Already some of his boys owed him a week's worth of their pay or more on their weed accounts. Raymond did not like to think about what might happen if his weed supply ran out before everyone got paid. His own supplier did not do business on credit for damned sure. But, that was a worry for another day, and Raymond figured he would get things back on track on this next job. Hell, that was really why Raymond was in this business to begin with; the chance to make a quick buck. When you got behind the eight ball on money, you could always hope the next job would bail you out. Sometimes it was a very near thing too, but Raymond had done it too many times to count over his years in business.
The two men, employee and boss, climbed into the truck and Raymond fired up the engine. The truck was the biggest heavy-duty pickup they make. On the back were loaded two gas-powered cement mixers, and more than dozen left over 80 pound bags of mortar mix from the last job. Coupled to the heavy duty towing hitch at the rear, was a double-axle trailer which Raymond took on trade for money owed on a job last year. Loaded on that trailer was yet another heavy-duty white pickup truck, also loaded with many more sacks of mortar mix. The aggregate of the load made a very heavy and unwieldy load indeed, which was the reason Raymond was certain it was not highway legal. The main reason the second white truck was loaded on the trailer instead of being driven on its own, was because Raymond right now simply did not have the money to buy fuel for two rigs. Things would be cut pretty closely just to have enough fuel as it was. It was Sammy's idea to load the extra truck on the trailer this way, and to Raymond it seemed brilliant. 
Turns out Ol' Sammy was one helluva good ace to have in your hole at times - like now.
Problem was, there was no real choice except the interstate for the first twenty miles. That was the riskiest section, so they planned to start just before dawn. There was less chance to encounter troopers on the prowl then was the idea. Raymond knew through experience the state troopers on the interstate were much fewer in number in early morning hours, although there was still a chance of seeing one. The hope was even if they did meet with one, the trooper would not notice their illegal load in the darkness. They had about ninety miles altogether to travel, but Sammy knew about a nice and lonely secondary road along the boundary of a big swamp. Sammy claimed they could depend on almost no traffic for over sixty miles of this two-lane. The main risks were the few miles at either end of it, and they would just have to trust to their luck on those. That was a risk Raymond had no choice but to take now if he expected to get his gear on the new job.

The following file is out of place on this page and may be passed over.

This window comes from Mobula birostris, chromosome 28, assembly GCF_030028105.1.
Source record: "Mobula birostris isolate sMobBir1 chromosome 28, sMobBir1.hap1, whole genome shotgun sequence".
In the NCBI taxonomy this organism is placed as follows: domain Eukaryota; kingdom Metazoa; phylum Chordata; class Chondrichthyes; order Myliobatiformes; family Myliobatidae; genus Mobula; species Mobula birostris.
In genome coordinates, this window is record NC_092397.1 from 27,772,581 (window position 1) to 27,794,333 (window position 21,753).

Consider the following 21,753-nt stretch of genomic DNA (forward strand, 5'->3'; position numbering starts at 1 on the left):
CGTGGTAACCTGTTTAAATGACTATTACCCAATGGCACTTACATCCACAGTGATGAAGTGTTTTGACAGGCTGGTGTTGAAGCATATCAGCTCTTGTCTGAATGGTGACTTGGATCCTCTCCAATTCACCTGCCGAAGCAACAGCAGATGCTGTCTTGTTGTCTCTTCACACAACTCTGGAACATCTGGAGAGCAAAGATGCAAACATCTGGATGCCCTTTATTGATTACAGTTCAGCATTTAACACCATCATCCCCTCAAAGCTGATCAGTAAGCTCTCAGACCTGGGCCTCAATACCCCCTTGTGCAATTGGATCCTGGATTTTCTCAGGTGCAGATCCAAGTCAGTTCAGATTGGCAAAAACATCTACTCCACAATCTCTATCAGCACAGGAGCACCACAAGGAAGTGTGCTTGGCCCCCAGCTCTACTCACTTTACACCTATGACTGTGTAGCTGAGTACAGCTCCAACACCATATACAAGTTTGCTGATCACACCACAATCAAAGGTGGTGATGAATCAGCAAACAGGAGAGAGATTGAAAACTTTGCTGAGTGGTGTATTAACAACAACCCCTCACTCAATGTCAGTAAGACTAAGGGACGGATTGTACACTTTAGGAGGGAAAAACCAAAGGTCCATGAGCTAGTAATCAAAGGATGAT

It was on the on ramp onto the interstate that Raymond felt just how heavily they were loaded. 
"Christ's sakes, Sammy!" he exclaimed. "I can't get any damned acceleration out of this rig at all!"
Sammy only grunted, and after the truck entered the more level travel lanes Raymond found he was able to slowly accelerate to a higher speed. But, the heavily overloaded truck combination took over two miles to get their speed up to around sixty. Sixty miles per hour was still not close to the speed of the other traffic flying by them at seventy and more. Raymond kept to the far right slow lane and let all the other traffic go on by. Keeping the accelerator to the floor, Raymond struggled to maintain a miserable sixty miles per hour as the engine roared and both men watched nervously for troopers. 
"Hellfire, Sammy," Raymond complained. "I can't get any more than sixty out of this rig flat out on the level. That's as much as she's got, and not a damned bit more. I don't think we can make it on the hills. Trooper is gonna stop us for damned sure."
"Just keep the hammer down, Ray, and don't look back. We ain't got that far to go, and there ain't much in the way of hills where we're going."
"Yeah, and I'm scared shitless." replied Raymond. "But, you're right. We ain't got no choice and maybe our luck will hold."
Their luck did hold, and the plan worked. Thirty minutes later Raymond coasted down the off ramp, braking very carefully with no troopers at all having been seen. Within five more minutes they finally turned onto their lonely secondary road, each one breathing his own simultaneous sigh of relief.   
"Hot damn! That frigging interstate's behind us!" crowed Raymond. "I'm going to let her romp and give 'er all she's got now."
"Speed limit's fifty-five." observed Sammy dryly.
"Oh Hell, I know that! But, we got to get on down the road. The sooner we get to the other end, the sooner we get off this frigging road. I'm gonna keep the hammer down and let 'er do whatever she can. You said there ain't no patrol on this road anyway."
"Well, I ain't never seen one yet, and it's your rig." Said Sammy.
About a mile ahead of them, old man Wally McFadden was headed in the same direction in his ten-year-old fishing car. Ever since he retired Wally didn't give much of a hoot for anything. Wally went where he wanted and did what he wanted to do, and did it when he wanted to do it. He was 'in it for the minute' as he liked to brag sometimes, and today Wally was headed for his favorite fishing hole on the river about thirty miles ahead. Wally's wife Martha was OK with things too and had never complained about his fishing. Wally figured she was just glad to get him out of her way and out from under her feet.  Martha was a good old girl all right, but 'Familiarity breeds contempt' was one philosophy Wally agreed with.